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When a person dies without a will, all of that person's property is distributed according to a formula fixed by law. Without a will, legal costs are increased. It can also lead to hard feelings. Finally you will have no say as to who will look after your affairs after you have gone.
Preparing a will is relatively inexpensive and not time consuming.
Living Wills - Personal Directives
A personal directive is a legal document which gives instructions on major non-financial personal decisions if you cannot make your own decisions:
- A personal directive lets you choose another person, an agent, to act on your behalf and make decisions for you when you cannot make them yourself.
- Making a personal directive is optional and voluntary.
- It can't be used to request assisted suicide, euthanasia or anything else illegal.
- Some of the issues that can be addressed are:
- medical treatments you would or would not want,
- where you would like to live,
- who you would like to live with, and
- choices about other personal activities (recreation, employment or education)
Enduring Power of Attorney
This is only available in some provinces.
This type of power of attorney is sometimes called "durable power of attorney" or "springing power of attorney" which "springs" to life when a certain event, specified in the power of attorney, has taken place.
An Enduring Power of Attorney allows you to appoint a trusted individual who will have authority to run your affairs while you are mentally incapacitated. If you do not have an Enduring Power of Attorney, you will have no control over who becomes your trustee and your spouse and/or family may be forced to hire a lawyer to bring a Dependant Adult Application. There could also be a delay factor in appointing such a trustee which could be detrimental to your estate or business interest.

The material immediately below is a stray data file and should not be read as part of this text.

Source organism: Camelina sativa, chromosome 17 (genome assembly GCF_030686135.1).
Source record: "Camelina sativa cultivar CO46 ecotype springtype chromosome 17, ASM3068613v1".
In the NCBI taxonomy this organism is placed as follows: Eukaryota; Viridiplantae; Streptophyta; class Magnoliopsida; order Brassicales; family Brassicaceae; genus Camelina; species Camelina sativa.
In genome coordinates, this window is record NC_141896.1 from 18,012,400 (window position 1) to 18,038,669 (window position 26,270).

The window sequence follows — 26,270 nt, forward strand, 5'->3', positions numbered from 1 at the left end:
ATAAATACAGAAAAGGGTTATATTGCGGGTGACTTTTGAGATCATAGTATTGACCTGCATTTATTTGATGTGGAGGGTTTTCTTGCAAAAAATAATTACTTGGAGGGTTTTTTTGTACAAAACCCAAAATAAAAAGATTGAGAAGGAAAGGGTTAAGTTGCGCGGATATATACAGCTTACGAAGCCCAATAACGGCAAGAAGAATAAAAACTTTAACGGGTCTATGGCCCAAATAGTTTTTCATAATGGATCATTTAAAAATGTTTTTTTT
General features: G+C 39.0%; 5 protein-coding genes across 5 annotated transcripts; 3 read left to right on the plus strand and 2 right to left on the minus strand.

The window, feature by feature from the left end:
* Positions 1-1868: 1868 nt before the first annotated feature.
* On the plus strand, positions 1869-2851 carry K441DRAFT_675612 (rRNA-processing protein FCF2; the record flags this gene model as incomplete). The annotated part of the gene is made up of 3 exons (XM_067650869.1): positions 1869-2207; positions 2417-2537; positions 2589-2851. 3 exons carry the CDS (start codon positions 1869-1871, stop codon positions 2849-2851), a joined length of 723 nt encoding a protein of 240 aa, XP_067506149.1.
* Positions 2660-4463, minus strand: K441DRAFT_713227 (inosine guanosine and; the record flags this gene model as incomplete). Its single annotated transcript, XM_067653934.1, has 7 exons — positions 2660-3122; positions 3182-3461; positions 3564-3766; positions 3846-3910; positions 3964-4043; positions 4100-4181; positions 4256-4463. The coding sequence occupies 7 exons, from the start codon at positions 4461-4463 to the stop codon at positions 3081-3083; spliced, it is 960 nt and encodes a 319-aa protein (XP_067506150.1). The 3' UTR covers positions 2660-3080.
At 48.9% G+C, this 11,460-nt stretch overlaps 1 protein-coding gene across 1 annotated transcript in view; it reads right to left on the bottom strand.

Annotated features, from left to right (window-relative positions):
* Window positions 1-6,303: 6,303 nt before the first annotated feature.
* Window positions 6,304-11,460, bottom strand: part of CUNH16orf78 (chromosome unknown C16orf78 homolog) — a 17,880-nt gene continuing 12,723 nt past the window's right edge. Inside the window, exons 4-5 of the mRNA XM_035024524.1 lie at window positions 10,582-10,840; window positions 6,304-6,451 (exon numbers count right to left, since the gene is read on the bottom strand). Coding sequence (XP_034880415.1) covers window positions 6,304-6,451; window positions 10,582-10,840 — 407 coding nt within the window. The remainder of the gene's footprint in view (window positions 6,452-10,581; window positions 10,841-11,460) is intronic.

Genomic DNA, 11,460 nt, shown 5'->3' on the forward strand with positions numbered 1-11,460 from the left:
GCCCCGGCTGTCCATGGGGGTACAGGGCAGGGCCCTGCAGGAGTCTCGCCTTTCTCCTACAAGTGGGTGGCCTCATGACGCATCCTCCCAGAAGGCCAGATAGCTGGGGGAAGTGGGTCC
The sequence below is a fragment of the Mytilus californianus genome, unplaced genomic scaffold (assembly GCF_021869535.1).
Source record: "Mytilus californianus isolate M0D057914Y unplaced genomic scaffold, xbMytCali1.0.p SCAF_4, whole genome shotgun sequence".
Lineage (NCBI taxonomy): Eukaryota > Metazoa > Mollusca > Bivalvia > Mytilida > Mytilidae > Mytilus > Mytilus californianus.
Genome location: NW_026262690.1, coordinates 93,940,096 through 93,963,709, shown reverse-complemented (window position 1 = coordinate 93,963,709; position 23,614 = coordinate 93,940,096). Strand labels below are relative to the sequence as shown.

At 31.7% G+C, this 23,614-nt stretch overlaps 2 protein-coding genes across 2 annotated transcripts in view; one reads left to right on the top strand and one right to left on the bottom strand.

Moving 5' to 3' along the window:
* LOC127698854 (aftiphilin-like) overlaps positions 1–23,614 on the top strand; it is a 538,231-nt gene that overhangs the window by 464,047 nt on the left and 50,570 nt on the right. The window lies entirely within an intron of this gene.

A simple definition of a trust is property given by a person called the donor or settlor, to a trustee, for the benefit of another person (the beneficiary or donee).
Trusts are either:
"inter vivos", also called a "living trust", in which the settlor transfers the property to the trustee in his or her lifetime.
"testamentary trusts" are created by will and transfers property of the deceased settlor to a trustee for the benefit of a beneficiary.
Type of trusts
Express trusts are created by clear statement by the settlor to create a trust.
Resulting trusts are trusts that are presumed by the court from certain situations. Similar to a constructive trust but for resulting trusts, the court presumes an intention to create a trust; the law assumes that the property is not held by the right person and that the possessor is only holding the property "in trust" for the rightful owner.
Constructive trusts are trusts which a court declares or imposes onto participants of very specific circumstances such as those giving rise to an action for unjust enrichment, and notwithstanding the lack of any willing settlor to declare the trust.
Statutory trust are trusts created by the effect of a statute. They tend to be temporary in nature and serve the purpose of bridging ownership of property to benefit a certain class of individuals which the statute is designed to protect.
Estate Probate or Administration
When a person dies his estate must be administered and if a will is involved the will must go to probate.
Probate is the Court document which proves the will as the actual last will of the deceased, and confirms the executor.
If the estate is intestate (no will), then rather than probate (which is reserved for wills), the court will issue letters of administration to an administrator. If a will does not name an executor, or if the executor predeceases the testator, or if the named executor declines the position, someone will have to apply to the court as administrator to handle all probate issues.
The term "personal representative" includes executors (where a will names an executor) and administrators (where a person dies intestate, or an executor declines, and the court must name someone to administer the estate).
The office of personal representative is voluntary. Even if you are named in a will as executor, you can decline.
A personal representative has a number of duties:
to take possession of the assets,
pay the debts,
look after insurance matters and
keep proper accounts.
the personal representative stands as way station between the deceased and the beneficiary. As such, and legally, title to property goes from the deceased to the personal representative (as trustee for the beneficiaries) and then to the beneficiaries.
Some assets do not have to go to probate, such as joint property and RRSPs or insurance policies with named beneficiaries. Property in these are transferred automatically on death.